OUT–OF–TOWNERS OFF THE BEATEN PATH Don’t follow the tourist trails. If you fancy a great day out in the city then Kirstin Innes and Anna Millar suggest you try some of these approved local secrets
STUNNING VIEWS ALTERNATIVE LANDMARKS
Get a real sense of Glasgow’s possibilities by taking a stroll around the urban jungle of the Trongate area. Tanning parlours and bargain stores sit side by side with vegan music bars Mono and The 13th Note, funky indie cafés (we love Trans-Europe) and exciting galleries like Transmission and the brand new Modern Institute. If climbing the (very) weather-variable Glasgow Tower at the Science Centre doesn’t appeal, you can get a great idea of the scope of the city on Garnethill near the Art School, in Queen’s Park, up on Partickhill Road in the West, or from the beautiful-in-its-own-right Necropolis, a gorgeous, sprawling Victorian ‘city of the dead’.
In Glasgow we’ve got a little architectural crush on the newly opened Briggait, a former fishmarket now housing loads of artist studios and cultural organisations. Just up the road is the Britannia Panopticon Music Hall, famous for hosting Stan Laurel’s comedy debut and now home to regular burlesque fundraisers.
In Edinburgh, head down through the reliably lovely
Back in the capital, while Arthur’s Seat is a firm In the Burgh, it may have been controversial but the
Stockbridge and take a stroll along the Water of Leith to The Gallery of Modern Art or head a couple of miles out of town, wrap up warm and play the puggies on Portobello Beach (pictured). For the more active visitor, the Union Canal walkway, which starts behind Cargo bar at Fountainbridge, is equally great for a stretch away from the bustle of the city centre. favourite with the tourist crowds for a bracing constitutional and panoramic views across the city centre, Calton Hill and Blackford Hill are ever- popular shouts with the locals; the former hosts the fiery annual hooly of the Beltane Festival, while the latter is worth a trip for a visit to the Observatory alone.
Scottish Parliament is certainly worth a look at the bottom of the Royal Mile; while Out of the Blue Drill Hall in Leith, following a recent revamp, homes various arts collectives, monthly stalls and a daily café. While it’s future is still uncertain, the New Victoria, best known in recent years as the Odeon on Clerk Street looks set for a new lease of life.
SHOPPING SECRETS ONE-OF-A-KINDS
A beer fan’s first stop should always be ace independent WEST brewery on Glasgow Green (www.westbeer.com, pictured). They do great pub grub, too, and their product is increasingly to be found in discerning bars all over the rest of the city, including the GFT bar and, in the West End, Firebird and Dumbarton Road’s new ‘old style Glasgow café’, Criterion. The capital has equally impressive tippling holes.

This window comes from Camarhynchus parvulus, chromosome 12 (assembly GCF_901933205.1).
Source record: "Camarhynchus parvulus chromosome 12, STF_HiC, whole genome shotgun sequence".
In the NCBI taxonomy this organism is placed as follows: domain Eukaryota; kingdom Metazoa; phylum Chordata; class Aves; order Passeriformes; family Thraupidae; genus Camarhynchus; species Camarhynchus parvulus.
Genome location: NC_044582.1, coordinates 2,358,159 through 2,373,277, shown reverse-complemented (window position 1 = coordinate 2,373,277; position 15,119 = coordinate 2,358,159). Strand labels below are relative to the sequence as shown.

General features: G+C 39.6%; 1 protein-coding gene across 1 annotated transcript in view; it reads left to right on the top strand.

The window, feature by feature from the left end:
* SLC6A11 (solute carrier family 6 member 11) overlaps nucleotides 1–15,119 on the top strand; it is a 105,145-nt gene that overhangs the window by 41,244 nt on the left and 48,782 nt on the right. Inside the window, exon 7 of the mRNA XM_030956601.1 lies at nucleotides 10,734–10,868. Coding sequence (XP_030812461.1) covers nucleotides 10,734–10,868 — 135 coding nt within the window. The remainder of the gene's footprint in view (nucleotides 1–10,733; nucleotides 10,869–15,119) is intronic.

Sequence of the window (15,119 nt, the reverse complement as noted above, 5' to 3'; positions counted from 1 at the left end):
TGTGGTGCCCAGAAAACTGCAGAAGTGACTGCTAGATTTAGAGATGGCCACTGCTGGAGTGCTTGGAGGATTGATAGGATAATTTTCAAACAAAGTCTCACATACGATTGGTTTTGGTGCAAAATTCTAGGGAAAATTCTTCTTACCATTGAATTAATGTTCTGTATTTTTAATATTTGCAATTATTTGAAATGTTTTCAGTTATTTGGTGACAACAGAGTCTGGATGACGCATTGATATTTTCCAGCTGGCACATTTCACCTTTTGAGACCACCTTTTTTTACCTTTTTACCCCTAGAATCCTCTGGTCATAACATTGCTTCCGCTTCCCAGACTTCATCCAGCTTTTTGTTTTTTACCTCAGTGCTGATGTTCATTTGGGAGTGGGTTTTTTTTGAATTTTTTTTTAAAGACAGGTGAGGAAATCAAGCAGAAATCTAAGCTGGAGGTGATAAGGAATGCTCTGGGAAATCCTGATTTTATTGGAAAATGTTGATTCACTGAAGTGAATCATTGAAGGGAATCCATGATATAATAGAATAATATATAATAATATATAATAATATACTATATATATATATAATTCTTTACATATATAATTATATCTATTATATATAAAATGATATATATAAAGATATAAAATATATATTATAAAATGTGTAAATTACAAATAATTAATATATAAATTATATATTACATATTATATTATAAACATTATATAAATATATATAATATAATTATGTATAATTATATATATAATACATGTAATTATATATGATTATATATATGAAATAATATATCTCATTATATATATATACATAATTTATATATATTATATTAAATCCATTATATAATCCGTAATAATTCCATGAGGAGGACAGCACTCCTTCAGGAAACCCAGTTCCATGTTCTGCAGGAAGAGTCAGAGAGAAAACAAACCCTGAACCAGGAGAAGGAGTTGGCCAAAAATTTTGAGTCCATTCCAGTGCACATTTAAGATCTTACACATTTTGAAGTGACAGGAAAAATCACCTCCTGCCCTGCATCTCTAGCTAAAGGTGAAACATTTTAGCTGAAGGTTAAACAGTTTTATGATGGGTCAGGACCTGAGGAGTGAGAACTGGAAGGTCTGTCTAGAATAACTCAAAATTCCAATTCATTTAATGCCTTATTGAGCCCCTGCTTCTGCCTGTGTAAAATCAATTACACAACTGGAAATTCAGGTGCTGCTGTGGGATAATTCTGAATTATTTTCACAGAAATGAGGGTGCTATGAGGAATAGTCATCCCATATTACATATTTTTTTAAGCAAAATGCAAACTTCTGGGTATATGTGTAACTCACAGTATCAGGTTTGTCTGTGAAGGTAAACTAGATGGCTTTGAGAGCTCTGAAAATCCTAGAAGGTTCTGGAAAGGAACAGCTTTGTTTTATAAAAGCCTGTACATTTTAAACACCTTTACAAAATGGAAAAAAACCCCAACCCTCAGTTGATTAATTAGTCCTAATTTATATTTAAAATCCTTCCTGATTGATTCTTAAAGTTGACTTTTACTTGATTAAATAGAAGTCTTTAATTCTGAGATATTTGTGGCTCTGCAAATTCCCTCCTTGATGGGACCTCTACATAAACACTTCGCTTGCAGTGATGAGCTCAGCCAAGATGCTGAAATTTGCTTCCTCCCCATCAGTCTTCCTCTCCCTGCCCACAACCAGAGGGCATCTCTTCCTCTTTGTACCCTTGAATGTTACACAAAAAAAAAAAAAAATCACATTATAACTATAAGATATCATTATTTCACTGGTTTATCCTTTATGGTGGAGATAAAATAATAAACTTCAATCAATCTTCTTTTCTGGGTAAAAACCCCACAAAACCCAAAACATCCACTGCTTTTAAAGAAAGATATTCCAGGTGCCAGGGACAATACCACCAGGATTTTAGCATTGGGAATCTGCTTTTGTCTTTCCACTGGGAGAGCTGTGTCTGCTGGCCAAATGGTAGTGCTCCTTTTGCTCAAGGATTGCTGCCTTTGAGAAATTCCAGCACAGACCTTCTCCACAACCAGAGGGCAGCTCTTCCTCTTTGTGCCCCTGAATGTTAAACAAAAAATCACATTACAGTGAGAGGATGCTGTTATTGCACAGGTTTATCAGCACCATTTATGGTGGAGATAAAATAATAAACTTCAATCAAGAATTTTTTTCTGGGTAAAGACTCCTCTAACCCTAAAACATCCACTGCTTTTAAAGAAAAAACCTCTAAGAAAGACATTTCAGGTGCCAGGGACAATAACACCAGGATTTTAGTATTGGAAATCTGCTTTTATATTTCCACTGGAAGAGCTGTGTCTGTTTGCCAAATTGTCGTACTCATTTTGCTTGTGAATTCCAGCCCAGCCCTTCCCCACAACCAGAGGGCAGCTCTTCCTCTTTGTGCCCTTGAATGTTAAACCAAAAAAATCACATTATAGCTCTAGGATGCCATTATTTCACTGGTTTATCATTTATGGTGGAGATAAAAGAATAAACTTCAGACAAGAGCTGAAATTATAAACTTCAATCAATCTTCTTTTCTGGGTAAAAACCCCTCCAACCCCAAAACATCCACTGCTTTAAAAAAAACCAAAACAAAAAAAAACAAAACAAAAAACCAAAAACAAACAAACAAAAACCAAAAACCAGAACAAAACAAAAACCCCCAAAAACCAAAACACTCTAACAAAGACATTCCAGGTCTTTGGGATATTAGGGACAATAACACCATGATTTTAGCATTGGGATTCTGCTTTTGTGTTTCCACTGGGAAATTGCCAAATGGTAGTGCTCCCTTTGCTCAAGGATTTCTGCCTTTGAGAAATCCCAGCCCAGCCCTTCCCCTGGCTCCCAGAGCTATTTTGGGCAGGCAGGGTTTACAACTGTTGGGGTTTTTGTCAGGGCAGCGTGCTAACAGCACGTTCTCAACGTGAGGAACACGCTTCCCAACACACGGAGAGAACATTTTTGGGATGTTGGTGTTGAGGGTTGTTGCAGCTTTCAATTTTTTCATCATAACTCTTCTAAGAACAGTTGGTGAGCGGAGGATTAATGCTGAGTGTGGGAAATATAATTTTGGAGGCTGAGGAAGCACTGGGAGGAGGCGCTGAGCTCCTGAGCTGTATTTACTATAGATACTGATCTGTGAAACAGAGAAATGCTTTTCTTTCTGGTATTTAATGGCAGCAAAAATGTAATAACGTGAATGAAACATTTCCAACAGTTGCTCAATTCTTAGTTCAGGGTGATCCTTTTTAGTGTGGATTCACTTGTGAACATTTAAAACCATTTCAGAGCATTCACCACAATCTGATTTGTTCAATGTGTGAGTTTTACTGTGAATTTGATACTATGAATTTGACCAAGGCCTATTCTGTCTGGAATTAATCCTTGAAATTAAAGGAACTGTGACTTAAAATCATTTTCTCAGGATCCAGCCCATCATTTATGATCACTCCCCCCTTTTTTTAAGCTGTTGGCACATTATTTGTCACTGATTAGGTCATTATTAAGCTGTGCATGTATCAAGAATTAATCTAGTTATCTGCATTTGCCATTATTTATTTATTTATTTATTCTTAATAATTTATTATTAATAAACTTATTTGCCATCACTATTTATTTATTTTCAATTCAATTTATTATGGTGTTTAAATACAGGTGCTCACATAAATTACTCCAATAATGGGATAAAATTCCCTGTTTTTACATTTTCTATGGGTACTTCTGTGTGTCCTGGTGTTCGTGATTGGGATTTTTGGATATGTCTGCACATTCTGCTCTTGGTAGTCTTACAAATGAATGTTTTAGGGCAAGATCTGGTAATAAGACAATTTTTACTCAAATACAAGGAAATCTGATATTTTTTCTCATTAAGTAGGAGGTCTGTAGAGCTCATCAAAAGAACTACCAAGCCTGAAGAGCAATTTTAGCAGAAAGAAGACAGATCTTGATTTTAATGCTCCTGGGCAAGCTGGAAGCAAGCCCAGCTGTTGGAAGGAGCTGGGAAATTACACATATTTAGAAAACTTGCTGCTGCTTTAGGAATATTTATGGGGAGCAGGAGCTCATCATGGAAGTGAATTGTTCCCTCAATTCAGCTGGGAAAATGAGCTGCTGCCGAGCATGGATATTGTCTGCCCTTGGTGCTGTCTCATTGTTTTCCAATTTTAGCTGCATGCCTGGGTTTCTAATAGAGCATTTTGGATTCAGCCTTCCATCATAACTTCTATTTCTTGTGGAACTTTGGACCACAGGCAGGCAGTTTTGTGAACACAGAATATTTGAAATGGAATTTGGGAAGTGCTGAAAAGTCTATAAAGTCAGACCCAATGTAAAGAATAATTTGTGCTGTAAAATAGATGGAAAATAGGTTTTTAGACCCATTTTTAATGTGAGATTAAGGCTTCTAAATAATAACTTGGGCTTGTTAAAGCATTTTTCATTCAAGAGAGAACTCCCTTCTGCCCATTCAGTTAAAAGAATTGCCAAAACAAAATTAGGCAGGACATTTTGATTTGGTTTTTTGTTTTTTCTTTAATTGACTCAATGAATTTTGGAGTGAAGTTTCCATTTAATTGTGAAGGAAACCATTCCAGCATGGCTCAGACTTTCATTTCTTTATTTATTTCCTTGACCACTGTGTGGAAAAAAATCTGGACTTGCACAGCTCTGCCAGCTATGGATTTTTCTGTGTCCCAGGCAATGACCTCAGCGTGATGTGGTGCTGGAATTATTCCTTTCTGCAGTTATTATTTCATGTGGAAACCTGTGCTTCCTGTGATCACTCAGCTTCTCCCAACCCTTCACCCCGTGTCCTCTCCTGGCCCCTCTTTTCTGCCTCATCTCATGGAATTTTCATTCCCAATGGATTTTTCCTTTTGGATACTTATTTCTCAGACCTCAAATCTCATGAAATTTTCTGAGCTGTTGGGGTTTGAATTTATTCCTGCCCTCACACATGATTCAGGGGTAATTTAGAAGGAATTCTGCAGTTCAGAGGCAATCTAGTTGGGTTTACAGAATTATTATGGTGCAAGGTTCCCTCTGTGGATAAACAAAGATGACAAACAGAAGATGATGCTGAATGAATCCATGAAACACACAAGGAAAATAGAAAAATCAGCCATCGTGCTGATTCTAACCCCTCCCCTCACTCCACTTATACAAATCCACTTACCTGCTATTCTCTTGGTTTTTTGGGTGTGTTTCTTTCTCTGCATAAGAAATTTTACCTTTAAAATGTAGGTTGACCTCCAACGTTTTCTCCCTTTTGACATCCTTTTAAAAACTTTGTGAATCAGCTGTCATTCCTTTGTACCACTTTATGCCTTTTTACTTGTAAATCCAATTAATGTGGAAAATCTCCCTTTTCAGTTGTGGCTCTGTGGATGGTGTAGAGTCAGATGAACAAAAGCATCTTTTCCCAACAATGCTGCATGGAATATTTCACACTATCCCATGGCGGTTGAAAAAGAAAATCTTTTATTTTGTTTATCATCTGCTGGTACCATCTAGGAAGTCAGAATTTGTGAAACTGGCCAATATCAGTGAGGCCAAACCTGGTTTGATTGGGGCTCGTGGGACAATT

We’re oft seen supping San Francisco’s Anchor Steam at The Saint on St Stephen Street in Stockbridge. For a fuzzy head guaranteed, the multitude of beers, ales and whiskies at the Blue Blazer, beside the Lyceum, won’t disappoint. For sheer variety, head to Brauhaus, just off Tollcross.
In the last year, Byres Road re-established itself as vintage Mecca, with the pile ’em high, sell ’em cheap Vintage Guru a particular favourite; Ruthven Mews has a new antiques-n-frocks development, and hipster craft markets increasingly rule the bargain front: Made in the Shade and newcomer Granny Would Be Proud are great for one-offs. You’re no one in this city if you haven’t slow-danced with an old cowboy at the Grand Ole Oprey, that permanent monument to Glasgow’s continuing fascination with country and western. After that, raise your heart rate with a sweaty revel in the Sub Club, then pile into the century-old University Café on Byres Road for a fry-up the next morning.
Edinburgh doesn’t let the stylish collective down While we don’t want to give away too many
either; we love Victoria Street and the Grassmarket, as well as nearby boutique Herman Brown (pictured), but are particularly taken with newbie Such and Such on Brunswick Street: a jewellery boutique-cum-studio-cum-gallery. Look out for their pop-up events throughout November. For homeware don’t miss Eero & Riley on Easter Road. secrets, we would say that in Edinburgh, Greedy Guts at the bottom of Leith Walk sells the best takeaway stovies in town, and the Sheep Heid in Duddingston will do you a super Sunday lunch. For something more active, we’re already in raptures about the drop-in classes at Leith’s new Dance Base space at Thomas Morton Hall.
16 THE LIST 18 Nov–2 Dec 2010